The Department of Defense’s watchdog will audit the platform that’s supposed to index the military’s IT resources.
The Office of the Inspector General of the DoD announced last week that its auditors will be visiting the CIOs for the Army, Navy and Air Force in order to assess the completeness of the DOD Information Technology Portfolio Repository, or DITPR, which guides all management and budget decisions regarding computers and information technology for the Pentagon.
“This audit was self-initiated,” an IG official told FedScoop. “We are doing this audit on the accuracy and completeness of DITPR to establish a baseline for future work and in support of DOD’s strategic cyber goal to defend DOD information networks.”
Launched in 2005, DITPR was initially chartered as a temporary solution to fulfill requirements laid out in the National Defense Authorization Act, but has remained in service with progressive upgrades to keep its abilities up-to-date.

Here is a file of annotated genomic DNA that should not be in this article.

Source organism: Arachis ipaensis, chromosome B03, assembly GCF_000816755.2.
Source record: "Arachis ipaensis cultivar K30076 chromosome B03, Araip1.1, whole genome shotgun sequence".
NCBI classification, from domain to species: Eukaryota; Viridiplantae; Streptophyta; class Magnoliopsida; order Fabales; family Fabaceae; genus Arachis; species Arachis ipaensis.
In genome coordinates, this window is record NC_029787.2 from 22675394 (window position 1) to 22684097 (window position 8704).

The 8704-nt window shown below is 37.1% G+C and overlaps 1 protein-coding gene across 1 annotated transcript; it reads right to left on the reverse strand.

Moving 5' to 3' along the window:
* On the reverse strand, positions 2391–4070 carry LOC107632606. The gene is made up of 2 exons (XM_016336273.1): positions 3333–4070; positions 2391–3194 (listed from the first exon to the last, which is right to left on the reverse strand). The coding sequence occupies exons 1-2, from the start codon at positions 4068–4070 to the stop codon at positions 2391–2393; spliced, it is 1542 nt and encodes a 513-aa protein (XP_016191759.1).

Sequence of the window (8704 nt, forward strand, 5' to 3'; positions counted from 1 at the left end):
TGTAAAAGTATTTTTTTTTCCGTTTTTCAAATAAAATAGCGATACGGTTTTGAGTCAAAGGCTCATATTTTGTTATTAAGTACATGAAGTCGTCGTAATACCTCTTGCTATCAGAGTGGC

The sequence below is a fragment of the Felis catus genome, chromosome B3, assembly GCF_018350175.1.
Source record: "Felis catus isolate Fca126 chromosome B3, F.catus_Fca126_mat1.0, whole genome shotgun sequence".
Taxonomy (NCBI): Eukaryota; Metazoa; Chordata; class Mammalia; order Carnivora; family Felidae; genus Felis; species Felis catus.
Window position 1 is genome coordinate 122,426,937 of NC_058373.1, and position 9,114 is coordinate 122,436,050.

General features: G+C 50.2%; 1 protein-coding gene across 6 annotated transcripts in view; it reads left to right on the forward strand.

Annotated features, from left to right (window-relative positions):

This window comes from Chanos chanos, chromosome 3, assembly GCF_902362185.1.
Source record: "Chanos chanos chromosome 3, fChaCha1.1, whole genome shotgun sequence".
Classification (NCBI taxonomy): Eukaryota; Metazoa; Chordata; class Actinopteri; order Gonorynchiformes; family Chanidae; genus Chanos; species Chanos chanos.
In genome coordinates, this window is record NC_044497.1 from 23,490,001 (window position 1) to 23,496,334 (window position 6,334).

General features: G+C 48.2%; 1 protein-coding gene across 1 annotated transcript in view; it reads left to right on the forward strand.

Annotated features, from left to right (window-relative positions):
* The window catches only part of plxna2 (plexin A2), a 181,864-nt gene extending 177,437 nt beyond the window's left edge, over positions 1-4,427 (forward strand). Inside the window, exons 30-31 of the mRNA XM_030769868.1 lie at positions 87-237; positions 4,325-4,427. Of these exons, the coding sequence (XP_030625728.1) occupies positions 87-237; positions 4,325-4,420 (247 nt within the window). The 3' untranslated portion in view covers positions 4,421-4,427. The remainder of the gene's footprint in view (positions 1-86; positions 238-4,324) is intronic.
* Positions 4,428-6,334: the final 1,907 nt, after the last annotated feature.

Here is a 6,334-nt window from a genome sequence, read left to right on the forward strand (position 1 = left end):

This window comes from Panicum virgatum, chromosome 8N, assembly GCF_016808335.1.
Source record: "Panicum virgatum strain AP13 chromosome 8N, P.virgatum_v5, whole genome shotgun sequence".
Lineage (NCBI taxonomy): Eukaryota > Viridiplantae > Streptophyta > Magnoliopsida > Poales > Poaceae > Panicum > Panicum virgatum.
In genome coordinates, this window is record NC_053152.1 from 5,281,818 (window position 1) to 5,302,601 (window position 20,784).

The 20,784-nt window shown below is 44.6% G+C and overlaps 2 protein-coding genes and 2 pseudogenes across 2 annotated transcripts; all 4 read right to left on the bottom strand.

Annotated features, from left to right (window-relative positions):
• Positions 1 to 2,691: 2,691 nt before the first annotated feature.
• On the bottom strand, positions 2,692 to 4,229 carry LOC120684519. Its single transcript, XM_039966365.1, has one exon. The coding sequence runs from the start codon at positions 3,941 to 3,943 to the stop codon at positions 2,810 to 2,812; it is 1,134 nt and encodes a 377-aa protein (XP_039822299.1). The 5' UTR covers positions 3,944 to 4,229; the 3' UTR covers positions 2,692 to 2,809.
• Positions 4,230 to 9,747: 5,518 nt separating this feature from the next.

DITPR houses basic information on “critical and mission essential” IT systems and their interfaces.
In order to effectively maintain DOD systems, access to a thorough information repository is critical — say those who’ve wrestled the tiger of Pentagon IT.
“If you don’t know what you own, you can’t secure, protect, manage, license, upgrade or replace it,” former DOD CIO David Wennergren told FedScoop. “From reducing unnecessary expenses to modernizing legacy systems and enhancing cybersecurity, knowing what you own and how it’s used is crucial.”
The need for a complete portfolio is especially relevant as the government has made a push to move from aging legacy systems to more modern platforms, added Wennergren, now executive VP of operations and technology at the Professional Services Council.
“Federal agencies are spending 80 percent or more of their IT funding on maintaining an aging, outdated and less secure legacy infrastructure and systems. There is a compelling need to migrate off of legacy systems to take advantage of cloud computing, better security, digital services and other new technologies and approaches,” he said.
“My hope is that the audit will validate the accuracy and completeness of data in DITPR, or provide specific helpful recommendations that further improve the quality of DITPR data.”